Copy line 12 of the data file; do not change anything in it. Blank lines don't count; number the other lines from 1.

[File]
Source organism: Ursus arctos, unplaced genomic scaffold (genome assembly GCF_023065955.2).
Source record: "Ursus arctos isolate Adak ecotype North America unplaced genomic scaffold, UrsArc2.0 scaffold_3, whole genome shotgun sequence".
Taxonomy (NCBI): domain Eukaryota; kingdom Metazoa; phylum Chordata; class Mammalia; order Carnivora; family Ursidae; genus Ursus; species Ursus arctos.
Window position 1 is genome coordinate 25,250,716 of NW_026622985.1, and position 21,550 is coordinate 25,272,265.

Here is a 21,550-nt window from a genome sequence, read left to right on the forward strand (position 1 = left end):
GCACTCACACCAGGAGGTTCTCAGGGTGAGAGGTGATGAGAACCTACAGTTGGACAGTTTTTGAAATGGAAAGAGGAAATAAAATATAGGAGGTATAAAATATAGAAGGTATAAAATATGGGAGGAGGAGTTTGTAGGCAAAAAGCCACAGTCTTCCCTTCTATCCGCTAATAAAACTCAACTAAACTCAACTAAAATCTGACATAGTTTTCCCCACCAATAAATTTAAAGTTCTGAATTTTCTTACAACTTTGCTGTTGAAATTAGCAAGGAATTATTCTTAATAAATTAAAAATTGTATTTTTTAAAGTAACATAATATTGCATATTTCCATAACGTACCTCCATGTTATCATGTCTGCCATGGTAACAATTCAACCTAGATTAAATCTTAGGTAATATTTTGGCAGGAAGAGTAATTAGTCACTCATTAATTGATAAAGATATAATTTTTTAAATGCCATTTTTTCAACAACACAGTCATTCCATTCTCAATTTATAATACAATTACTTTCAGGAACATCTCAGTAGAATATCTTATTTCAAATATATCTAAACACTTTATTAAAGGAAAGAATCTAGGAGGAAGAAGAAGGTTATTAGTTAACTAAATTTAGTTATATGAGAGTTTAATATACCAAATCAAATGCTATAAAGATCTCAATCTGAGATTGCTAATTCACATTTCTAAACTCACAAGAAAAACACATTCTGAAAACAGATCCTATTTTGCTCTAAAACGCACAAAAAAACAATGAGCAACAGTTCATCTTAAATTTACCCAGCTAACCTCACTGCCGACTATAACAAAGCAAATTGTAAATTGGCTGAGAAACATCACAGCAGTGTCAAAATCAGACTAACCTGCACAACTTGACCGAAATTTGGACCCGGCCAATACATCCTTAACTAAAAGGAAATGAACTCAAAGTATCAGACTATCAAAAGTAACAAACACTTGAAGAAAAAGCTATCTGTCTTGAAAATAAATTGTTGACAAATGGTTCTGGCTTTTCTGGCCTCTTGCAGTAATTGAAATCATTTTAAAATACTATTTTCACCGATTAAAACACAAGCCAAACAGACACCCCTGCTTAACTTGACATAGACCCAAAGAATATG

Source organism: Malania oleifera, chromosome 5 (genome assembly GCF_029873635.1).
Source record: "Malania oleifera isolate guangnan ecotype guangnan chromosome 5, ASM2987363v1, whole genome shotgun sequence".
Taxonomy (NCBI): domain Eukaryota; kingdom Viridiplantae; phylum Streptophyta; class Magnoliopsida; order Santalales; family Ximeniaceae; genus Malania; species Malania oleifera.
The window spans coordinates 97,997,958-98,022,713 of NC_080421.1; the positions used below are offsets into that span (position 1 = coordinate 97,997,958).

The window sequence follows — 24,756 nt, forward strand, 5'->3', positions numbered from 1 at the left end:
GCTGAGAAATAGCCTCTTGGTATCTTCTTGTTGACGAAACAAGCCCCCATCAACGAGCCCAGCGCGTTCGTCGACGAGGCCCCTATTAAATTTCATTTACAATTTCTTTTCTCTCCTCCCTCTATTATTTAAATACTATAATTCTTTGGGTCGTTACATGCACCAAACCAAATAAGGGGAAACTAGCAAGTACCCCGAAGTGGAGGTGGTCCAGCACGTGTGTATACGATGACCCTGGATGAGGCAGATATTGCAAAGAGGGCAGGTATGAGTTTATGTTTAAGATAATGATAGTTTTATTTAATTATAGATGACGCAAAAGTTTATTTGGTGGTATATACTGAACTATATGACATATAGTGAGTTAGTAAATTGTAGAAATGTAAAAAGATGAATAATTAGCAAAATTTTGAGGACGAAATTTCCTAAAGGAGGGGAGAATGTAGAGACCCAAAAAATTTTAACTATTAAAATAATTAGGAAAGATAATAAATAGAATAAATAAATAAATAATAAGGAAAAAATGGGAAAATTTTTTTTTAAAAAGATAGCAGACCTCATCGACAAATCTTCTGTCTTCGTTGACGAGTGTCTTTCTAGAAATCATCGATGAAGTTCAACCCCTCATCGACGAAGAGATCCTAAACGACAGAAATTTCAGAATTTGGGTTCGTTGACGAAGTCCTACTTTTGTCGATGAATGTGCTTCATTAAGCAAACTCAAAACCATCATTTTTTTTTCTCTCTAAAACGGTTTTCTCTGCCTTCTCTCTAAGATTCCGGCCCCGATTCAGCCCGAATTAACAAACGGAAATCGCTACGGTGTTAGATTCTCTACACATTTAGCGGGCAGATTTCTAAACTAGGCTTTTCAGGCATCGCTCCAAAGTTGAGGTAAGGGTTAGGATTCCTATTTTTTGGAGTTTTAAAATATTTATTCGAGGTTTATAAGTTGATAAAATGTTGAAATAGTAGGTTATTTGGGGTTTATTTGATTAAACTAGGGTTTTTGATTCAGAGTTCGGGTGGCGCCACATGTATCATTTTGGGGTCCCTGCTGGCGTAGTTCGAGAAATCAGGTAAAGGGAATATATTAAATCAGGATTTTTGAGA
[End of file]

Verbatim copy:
GCTGAGAAATAGCCTCTTGGTATCTTCTTGTTGACGAAACAAGCCCCCATCAACGAGCCCAGCGCGTTCGTCGACGAGGCCCCTATTAAATTTCATTTACAATTTCTTTTCTCTCCTCCCTCTATTATTTAAATACTATAATTCTTTGGGTCGTTACATGCACCAAACCAAATAAGGGGAAACTAGCAAGTACCCCGAAGTGGAGGTGGTCCAGCACGTGTGTATACGATGACCCTGGATGAGGCAGATATTGCAAAGAGGGCAGGTATGAGTTTATGTTTAAGATAATGATAGTTTTATTTAATTATAGATGACGCAAAAGTTTATTTGGTGGTATATACTGAACTATATGACATATAGTGAGTTAGTAAATTGTAGAAATGTAAAAAGATGAATAATTAGCAAAATTTTGAGGACGAAATTTCCTAAAGGAGGGGAGAATGTAGAGACCCAAAAAATTTTAACTATTAAAATAATTAGGAAAGATAATAAATAGAATAAATAAATAAATAATAAGGAAAAAATGGGAAAATTTTTTTTTAAAAAGATAGCAGACCTCATCGACAAATCTTCTGTCTTCGTTGACGAGTGTCTTTCTAGAAATCATCGATGAAGTTCAACCCCTCATCGACGAAGAGATCCTAAACGACAGAAATTTCAGAATTTGGGTTCGTTGACGAAGTCCTACTTTTGTCGATGAATGTGCTTCATTAAGCAAACTCAAAACCATCATTTTTTTTTCTCTCTAAAACGGTTTTCTCTGCCTTCTCTCTAAGATTCCGGCCCCGATTCAGCCCGAATTAACAAACGGAAATCGCTACGGTGTTAGATTCTCTACACATTTAGCGGGCAGATTTCTAAACTAGGCTTTTCAGGCATCGCTCCAAAGTTGAGGTAAGGGTTAGGATTCCTATTTTTTGGAGTTTTAAAATATTTATTCGAGGTTTATAAGTTGATAAAATGTTGAAATAGTAGGTTATTTGGGGTTTATTTGATTAAACTAGGGTTTTTGATTCAGAGTTCGGGTGGCGCCACATGTATCATTTTGGGGTCCCTGCTGGCGTAGTTCGAGAAATCAGGTAAAGGGAATATATTAAATCAGGATTTTTGAGA